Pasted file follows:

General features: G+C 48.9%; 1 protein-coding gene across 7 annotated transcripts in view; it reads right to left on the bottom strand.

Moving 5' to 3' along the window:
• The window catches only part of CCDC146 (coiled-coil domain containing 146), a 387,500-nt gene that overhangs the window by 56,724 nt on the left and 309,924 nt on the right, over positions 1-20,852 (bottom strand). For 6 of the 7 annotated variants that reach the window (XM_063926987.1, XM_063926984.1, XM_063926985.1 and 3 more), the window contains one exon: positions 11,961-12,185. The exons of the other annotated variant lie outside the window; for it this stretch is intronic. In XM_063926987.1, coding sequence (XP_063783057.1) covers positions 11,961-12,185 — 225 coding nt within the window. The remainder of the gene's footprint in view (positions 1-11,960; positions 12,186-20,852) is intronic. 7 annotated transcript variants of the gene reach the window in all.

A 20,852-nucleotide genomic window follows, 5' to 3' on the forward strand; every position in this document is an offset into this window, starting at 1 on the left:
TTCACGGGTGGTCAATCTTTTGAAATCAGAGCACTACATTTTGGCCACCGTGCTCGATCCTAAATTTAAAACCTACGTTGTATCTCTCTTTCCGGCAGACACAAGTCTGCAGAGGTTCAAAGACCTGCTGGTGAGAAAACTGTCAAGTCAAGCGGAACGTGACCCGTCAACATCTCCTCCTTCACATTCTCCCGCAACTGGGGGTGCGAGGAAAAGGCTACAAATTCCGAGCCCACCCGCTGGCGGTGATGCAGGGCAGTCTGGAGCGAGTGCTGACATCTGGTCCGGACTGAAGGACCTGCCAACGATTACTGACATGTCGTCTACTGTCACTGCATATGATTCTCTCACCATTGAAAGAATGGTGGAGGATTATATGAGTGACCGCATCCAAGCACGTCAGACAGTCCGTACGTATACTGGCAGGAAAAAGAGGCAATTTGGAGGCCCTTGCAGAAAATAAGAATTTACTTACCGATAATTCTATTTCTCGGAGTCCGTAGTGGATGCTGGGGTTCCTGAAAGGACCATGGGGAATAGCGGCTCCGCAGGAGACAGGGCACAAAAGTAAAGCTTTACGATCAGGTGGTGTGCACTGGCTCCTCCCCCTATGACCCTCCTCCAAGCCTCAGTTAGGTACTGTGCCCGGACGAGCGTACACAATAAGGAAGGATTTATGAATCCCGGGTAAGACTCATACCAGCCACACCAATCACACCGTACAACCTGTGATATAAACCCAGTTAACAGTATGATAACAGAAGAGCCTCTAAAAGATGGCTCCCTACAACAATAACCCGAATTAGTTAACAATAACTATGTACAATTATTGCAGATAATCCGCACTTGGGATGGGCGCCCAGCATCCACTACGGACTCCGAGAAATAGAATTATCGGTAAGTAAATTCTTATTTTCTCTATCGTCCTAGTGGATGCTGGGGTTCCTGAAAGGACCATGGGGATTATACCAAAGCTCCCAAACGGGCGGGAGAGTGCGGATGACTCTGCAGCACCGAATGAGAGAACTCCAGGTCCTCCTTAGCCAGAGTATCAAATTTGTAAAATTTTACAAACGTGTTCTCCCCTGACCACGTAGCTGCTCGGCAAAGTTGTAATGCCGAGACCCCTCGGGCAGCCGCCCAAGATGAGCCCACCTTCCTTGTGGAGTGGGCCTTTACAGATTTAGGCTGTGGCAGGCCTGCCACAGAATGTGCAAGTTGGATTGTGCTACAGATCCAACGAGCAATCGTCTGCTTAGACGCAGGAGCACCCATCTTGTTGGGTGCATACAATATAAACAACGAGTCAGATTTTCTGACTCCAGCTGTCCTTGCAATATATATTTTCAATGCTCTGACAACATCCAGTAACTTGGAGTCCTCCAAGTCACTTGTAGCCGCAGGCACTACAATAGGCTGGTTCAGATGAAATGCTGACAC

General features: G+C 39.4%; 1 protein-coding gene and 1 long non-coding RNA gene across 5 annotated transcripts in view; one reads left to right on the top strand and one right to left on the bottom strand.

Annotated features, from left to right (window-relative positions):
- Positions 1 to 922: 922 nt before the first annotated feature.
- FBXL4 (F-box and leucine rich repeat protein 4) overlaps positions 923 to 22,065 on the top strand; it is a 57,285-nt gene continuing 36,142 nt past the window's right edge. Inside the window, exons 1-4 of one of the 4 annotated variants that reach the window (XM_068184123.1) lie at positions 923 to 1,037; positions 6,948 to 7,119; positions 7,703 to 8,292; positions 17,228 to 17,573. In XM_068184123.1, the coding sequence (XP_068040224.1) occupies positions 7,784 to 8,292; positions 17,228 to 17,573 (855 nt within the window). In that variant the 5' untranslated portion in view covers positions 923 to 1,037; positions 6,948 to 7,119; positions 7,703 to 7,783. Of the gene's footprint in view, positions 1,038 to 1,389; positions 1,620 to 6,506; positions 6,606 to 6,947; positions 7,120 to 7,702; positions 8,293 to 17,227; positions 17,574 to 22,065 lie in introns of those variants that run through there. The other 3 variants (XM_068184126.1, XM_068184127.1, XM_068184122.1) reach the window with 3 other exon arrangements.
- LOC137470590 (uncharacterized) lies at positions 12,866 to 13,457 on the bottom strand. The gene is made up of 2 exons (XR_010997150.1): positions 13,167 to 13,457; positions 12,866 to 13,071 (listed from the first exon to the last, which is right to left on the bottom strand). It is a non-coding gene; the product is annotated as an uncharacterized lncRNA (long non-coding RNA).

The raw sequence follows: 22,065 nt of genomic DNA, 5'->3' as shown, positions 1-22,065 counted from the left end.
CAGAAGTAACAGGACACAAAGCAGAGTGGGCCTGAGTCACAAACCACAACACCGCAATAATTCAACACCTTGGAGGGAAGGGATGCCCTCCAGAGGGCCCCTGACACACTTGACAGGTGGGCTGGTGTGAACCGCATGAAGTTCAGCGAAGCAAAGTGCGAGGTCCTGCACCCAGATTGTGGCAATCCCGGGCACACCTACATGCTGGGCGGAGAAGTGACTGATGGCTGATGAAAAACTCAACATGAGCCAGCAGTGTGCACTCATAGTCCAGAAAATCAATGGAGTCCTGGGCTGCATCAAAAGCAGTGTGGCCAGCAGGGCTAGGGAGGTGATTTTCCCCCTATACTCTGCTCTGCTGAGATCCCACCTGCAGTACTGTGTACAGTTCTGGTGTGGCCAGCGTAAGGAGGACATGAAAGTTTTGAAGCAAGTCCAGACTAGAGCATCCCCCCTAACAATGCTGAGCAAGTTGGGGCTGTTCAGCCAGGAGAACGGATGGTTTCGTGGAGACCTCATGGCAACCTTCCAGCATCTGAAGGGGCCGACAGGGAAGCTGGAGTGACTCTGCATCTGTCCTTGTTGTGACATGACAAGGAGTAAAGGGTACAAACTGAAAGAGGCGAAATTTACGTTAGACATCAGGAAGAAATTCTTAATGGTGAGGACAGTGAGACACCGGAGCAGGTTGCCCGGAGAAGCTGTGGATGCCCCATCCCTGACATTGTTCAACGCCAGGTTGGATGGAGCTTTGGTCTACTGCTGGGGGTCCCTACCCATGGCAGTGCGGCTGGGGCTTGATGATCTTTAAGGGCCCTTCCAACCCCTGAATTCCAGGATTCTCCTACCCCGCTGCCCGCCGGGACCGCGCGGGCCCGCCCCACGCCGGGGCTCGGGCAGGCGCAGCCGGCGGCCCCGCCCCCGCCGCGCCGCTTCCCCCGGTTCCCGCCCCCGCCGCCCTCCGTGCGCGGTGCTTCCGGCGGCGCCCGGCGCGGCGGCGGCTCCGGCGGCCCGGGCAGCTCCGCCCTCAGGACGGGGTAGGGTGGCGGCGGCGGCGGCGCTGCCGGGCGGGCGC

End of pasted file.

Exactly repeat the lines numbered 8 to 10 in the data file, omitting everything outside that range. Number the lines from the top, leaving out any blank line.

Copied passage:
- Positions 1 to 922: 922 nt before the first annotated feature.
- FBXL4 (F-box and leucine rich repeat protein 4) overlaps positions 923 to 22,065 on the top strand; it is a 57,285-nt gene continuing 36,142 nt past the window's right edge. Inside the window, exons 1-4 of one of the 4 annotated variants that reach the window (XM_068184123.1) lie at positions 923 to 1,037; positions 6,948 to 7,119; positions 7,703 to 8,292; positions 17,228 to 17,573. In XM_068184123.1, the coding sequence (XP_068040224.1) occupies positions 7,784 to 8,292; positions 17,228 to 17,573 (855 nt within the window). In that variant the 5' untranslated portion in view covers positions 923 to 1,037; positions 6,948 to 7,119; positions 7,703 to 7,783. Of the gene's footprint in view, positions 1,038 to 1,389; positions 1,620 to 6,506; positions 6,606 to 6,947; positions 7,120 to 7,702; positions 8,293 to 17,227; positions 17,574 to 22,065 lie in introns of those variants that run through there. The other 3 variants (XM_068184126.1, XM_068184127.1, XM_068184122.1) reach the window with 3 other exon arrangements.
- LOC137470590 (uncharacterized) lies at positions 12,866 to 13,457 on the bottom strand. The gene is made up of 2 exons (XR_010997150.1): positions 13,167 to 13,457; positions 12,866 to 13,071 (listed from the first exon to the last, which is right to left on the bottom strand). It is a non-coding gene; the product is annotated as an uncharacterized lncRNA (long non-coding RNA).